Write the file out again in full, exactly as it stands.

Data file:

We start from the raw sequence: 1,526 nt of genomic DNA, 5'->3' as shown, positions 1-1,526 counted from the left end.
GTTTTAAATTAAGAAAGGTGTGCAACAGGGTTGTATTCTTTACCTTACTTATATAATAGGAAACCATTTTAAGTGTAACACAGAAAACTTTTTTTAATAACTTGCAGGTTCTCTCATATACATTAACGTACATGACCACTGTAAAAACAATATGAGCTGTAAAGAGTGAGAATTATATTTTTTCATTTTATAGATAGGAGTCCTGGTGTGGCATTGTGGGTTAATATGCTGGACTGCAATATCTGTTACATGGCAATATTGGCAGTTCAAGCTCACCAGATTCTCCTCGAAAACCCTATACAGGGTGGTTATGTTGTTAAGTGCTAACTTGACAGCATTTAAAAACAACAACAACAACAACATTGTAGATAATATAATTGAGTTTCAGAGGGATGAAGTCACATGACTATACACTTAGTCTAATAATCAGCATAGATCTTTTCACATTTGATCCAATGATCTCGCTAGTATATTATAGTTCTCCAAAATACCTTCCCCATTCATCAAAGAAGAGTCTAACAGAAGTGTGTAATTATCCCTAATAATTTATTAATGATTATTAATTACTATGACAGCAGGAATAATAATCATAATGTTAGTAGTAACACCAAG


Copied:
We start from the raw sequence: 1,526 nt of genomic DNA, 5'->3' as shown, positions 1-1,526 counted from the left end.
GTTTTAAATTAAGAAAGGTGTGCAACAGGGTTGTATTCTTTACCTTACTTATATAATAGGAAACCATTTTAAGTGTAACACAGAAAACTTTTTTTAATAACTTGCAGGTTCTCTCATATACATTAACGTACATGACCACTGTAAAAACAATATGAGCTGTAAAGAGTGAGAATTATATTTTTTCATTTTATAGATAGGAGTCCTGGTGTGGCATTGTGGGTTAATATGCTGGACTGCAATATCTGTTACATGGCAATATTGGCAGTTCAAGCTCACCAGATTCTCCTCGAAAACCCTATACAGGGTGGTTATGTTGTTAAGTGCTAACTTGACAGCATTTAAAAACAACAACAACAACAACATTGTAGATAATATAATTGAGTTTCAGAGGGATGAAGTCACATGACTATACACTTAGTCTAATAATCAGCATAGATCTTTTCACATTTGATCCAATGATCTCGCTAGTATATTATAGTTCTCCAAAATACCTTCCCCATTCATCAAAGAAGAGTCTAACAGAAGTGTGTAATTATCCCTAATAATTTATTAATGATTATTAATTACTATGACAGCAGGAATAATAATCATAATGTTAGTAGTAACACCAAG